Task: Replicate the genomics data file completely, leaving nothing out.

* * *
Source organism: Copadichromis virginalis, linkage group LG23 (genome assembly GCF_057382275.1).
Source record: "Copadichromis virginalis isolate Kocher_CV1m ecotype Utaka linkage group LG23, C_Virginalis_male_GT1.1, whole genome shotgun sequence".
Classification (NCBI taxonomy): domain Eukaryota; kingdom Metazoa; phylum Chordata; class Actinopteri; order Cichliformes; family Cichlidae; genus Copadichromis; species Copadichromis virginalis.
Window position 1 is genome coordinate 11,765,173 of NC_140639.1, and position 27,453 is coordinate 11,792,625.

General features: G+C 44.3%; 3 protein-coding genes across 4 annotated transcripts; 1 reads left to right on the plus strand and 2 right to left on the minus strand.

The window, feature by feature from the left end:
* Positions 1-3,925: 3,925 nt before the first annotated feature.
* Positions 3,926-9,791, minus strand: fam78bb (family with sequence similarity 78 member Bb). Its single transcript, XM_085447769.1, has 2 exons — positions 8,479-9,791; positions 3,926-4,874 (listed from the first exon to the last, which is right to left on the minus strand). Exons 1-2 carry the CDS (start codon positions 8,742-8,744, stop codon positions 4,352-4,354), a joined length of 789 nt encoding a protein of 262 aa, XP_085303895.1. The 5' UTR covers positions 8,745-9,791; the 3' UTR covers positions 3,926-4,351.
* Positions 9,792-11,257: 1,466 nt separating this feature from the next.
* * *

Source organism: Copadichromis virginalis, linkage group LG23 (genome assembly GCF_057382275.1).
Source record: "Copadichromis virginalis isolate Kocher_CV1m ecotype Utaka linkage group LG23, C_Virginalis_male_GT1.1, whole genome shotgun sequence".
Classification (NCBI taxonomy): domain Eukaryota; kingdom Metazoa; phylum Chordata; class Actinopteri; order Cichliformes; family Cichlidae; genus Copadichromis; species Copadichromis virginalis.
Window position 1 is genome coordinate 11,765,173 of NC_140639.1, and position 27,453 is coordinate 11,792,625.

General features: G+C 44.3%; 3 protein-coding genes across 4 annotated transcripts; 1 reads left to right on the plus strand and 2 right to left on the minus strand.

The window, feature by feature from the left end:
* Positions 1-3,925: 3,925 nt before the first annotated feature.
* Positions 3,926-9,791, minus strand: fam78bb (family with sequence similarity 78 member Bb). Its single transcript, XM_085447769.1, has 2 exons — positions 8,479-9,791; positions 3,926-4,874 (listed from the first exon to the last, which is right to left on the minus strand). Exons 1-2 carry the CDS (start codon positions 8,742-8,744, stop codon positions 4,352-4,354), a joined length of 789 nt encoding a protein of 262 aa, XP_085303895.1. The 5' UTR covers positions 8,745-9,791; the 3' UTR covers positions 3,926-4,351.
* Positions 9,792-11,257: 1,466 nt separating this feature from the next.